At Gerry’s Club
“Dan Farson spat the gin and tonic I had poured for him all over me and then showed me how you actually make one – by just ‘showing’ the merest drop of tonic to the gin. I was lucky with him actually. He had a habit of throwing glass ashtrays at barmaids.”
Through an unassuming door on Dean Street, down a set of unassuming stairs, there is an unassuming basement club. You may well be served your drink by an unassuming man behind the bar. Gerry’s Club is not the sort of place that screams about its members – not the current ones, anyhow. The walls are adorned with framed pictures of those who once drank here often: Tony Hancock, John Gregson, Stanley Baker, Wilfred Bramble. Gerry’s is also where Ray Galton and Alan Simpson came to imbibe from the fountain of inspiration, and pen some of the finest sitcoms of all time. Surprisingly small and dimly lit, it quietly gets on with its business. Its business is wetting the whistles of Soho’s great and the good.
Outliving louche neighbours like the Colony Club, Gerry’s was established in 1955 by Gerry Campion – an actor best-known for playing the tuck-stealing, cake-munching schoolboy Billy Bunter, famous for phrases like “Yaroo!” and “Oh crikey!” (which today sound like something the prime minister might mutter).
Even if Campion himself was partial to a little gossip-mongering between good friends. (“He got through £10,000 being whipped by tarts,” he once said of one member), in Gerry’s, you can remain more or less anonymous. Your late night shenanigans won’t be leaked in the morning papers.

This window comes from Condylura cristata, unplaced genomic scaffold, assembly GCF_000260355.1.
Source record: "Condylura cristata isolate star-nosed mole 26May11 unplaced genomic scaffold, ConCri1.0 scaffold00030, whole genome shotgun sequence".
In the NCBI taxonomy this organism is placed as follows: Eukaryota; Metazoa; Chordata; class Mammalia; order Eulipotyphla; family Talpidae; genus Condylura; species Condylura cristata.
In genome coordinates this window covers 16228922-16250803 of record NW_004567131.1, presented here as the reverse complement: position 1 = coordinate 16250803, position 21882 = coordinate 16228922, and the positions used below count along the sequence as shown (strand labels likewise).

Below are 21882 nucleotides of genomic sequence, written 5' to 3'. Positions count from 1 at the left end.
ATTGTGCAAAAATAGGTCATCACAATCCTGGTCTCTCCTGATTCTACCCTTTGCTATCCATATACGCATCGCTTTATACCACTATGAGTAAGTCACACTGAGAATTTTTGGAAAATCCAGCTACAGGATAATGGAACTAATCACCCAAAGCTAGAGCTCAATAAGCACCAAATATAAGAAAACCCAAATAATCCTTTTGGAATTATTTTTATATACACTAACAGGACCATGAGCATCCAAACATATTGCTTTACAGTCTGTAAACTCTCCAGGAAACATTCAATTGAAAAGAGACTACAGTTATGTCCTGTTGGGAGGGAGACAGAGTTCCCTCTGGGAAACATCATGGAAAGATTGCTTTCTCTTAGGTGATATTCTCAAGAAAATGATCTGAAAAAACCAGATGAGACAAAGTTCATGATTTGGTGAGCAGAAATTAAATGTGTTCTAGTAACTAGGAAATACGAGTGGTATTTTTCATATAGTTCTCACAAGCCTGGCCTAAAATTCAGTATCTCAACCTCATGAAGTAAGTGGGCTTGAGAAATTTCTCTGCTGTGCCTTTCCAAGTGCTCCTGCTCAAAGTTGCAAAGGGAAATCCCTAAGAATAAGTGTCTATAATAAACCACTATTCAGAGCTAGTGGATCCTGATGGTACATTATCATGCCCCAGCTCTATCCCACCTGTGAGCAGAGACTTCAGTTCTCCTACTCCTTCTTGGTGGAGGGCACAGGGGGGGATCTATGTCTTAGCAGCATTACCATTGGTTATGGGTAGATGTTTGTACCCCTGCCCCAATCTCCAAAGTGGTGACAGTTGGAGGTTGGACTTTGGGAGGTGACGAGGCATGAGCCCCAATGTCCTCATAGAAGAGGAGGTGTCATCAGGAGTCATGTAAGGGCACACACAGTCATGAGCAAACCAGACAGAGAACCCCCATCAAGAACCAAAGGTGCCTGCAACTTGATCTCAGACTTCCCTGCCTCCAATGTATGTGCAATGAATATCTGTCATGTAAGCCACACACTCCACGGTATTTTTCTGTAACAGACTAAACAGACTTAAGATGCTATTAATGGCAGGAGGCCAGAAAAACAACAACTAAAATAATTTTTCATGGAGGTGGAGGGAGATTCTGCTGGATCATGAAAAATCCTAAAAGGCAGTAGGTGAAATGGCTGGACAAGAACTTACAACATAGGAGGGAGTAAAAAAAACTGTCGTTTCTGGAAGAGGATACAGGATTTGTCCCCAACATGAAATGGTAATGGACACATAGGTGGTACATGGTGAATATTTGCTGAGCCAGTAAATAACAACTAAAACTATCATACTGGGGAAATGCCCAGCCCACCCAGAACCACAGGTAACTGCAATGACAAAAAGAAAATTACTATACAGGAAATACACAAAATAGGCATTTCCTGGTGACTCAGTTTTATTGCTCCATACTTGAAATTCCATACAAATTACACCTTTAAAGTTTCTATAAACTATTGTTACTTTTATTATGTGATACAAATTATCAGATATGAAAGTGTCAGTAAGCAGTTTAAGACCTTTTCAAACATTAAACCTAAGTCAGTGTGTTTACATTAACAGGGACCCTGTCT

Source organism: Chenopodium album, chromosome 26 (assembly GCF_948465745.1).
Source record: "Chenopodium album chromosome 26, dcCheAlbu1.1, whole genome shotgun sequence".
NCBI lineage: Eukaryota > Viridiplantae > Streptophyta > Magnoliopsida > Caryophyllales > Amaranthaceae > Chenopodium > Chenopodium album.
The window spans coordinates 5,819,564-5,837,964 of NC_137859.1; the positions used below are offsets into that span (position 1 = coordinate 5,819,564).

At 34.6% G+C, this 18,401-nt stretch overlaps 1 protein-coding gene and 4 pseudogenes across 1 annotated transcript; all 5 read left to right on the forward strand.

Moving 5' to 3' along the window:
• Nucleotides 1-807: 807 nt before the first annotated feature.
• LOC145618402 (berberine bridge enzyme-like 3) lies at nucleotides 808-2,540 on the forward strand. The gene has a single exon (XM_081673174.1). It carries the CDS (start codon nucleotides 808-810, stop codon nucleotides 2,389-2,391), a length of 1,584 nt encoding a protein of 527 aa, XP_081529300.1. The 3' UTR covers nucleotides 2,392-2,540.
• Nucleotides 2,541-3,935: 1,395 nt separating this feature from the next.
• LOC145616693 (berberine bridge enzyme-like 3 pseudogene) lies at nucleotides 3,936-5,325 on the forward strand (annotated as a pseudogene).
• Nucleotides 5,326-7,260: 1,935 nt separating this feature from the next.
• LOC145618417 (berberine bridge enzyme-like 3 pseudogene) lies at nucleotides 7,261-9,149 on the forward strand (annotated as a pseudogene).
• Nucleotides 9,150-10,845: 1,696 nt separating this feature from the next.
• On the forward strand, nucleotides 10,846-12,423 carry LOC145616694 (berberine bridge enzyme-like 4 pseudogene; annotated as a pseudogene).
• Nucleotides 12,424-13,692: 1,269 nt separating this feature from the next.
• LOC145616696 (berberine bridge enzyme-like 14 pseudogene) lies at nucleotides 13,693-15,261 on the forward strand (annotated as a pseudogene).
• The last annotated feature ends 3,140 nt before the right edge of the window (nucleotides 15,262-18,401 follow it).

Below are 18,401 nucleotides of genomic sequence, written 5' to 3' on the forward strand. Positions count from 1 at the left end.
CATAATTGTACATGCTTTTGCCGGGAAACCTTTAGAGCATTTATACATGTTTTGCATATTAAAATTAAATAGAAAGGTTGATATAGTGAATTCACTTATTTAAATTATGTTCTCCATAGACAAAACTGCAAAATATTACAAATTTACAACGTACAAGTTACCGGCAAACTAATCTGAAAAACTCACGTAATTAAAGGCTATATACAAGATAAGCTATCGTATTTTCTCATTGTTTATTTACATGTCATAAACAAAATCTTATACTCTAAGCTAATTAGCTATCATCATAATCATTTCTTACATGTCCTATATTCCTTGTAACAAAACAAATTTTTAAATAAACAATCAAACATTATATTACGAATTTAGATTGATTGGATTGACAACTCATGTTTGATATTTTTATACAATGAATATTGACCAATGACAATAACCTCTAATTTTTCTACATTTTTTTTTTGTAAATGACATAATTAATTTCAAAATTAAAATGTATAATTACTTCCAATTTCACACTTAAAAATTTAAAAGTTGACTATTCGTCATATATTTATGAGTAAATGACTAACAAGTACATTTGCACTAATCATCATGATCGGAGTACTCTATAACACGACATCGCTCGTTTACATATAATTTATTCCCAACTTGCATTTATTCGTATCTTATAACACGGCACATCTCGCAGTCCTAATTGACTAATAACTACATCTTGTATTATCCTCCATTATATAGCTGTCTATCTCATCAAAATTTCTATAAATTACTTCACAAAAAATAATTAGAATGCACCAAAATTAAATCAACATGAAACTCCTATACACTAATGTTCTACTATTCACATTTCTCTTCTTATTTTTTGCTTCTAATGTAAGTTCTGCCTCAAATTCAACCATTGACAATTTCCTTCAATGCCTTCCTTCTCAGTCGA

The unassuming man behind the bar these days is Michael Dillon; he must have served a thousand famous faces since starting here almost 30 years ago. “Somebody described it like Cheers,” Dillion once mused, “where everybody knows your name. It’s small enough. And people talk to each other here.” It wasn’t Dillon on the end of Farson’s gin fountain though – that was Cathi Unsworth, who used to work at the joint (the experience doesn’t appear to have dulled her love of Gerry’s).
Its timeless quality keeps the creatively-minded coming through Gerry’s door. It is one of the few places north of the river that south London booze hounds and cult bloggers Deserter would consider gracing with their presence. “It’s an after-hours bar whose location I can never recall until last orders at The French House brings a magical clarity,” explains one of them.
Strictly speaking, Gerry’s is a member’s club, although many a non-card holder has bragged, charmed or flirted their way into the establishment. (Back in the day, the club used to be on the end of raids – as the authorities tried to wheedle out those who shouldn’t have been there). The one cardinal sin here isn’t knocking back too many glasses of the Gerry’s label red but being boring. Soho-centric novelist Keith Waterhouse’s favourite put-down went: “Are you going to say something interesting? Or are you going to fuck off?”
Dillion remembers the first time he ever stepped into Gerry’s. “I’m in heaven, truly, I’ve found what I’ve been looking for…” he thought to himself. The first time you make your way down that unassuming staircase, and flirt your way into the club, you’ll probably think the same thing.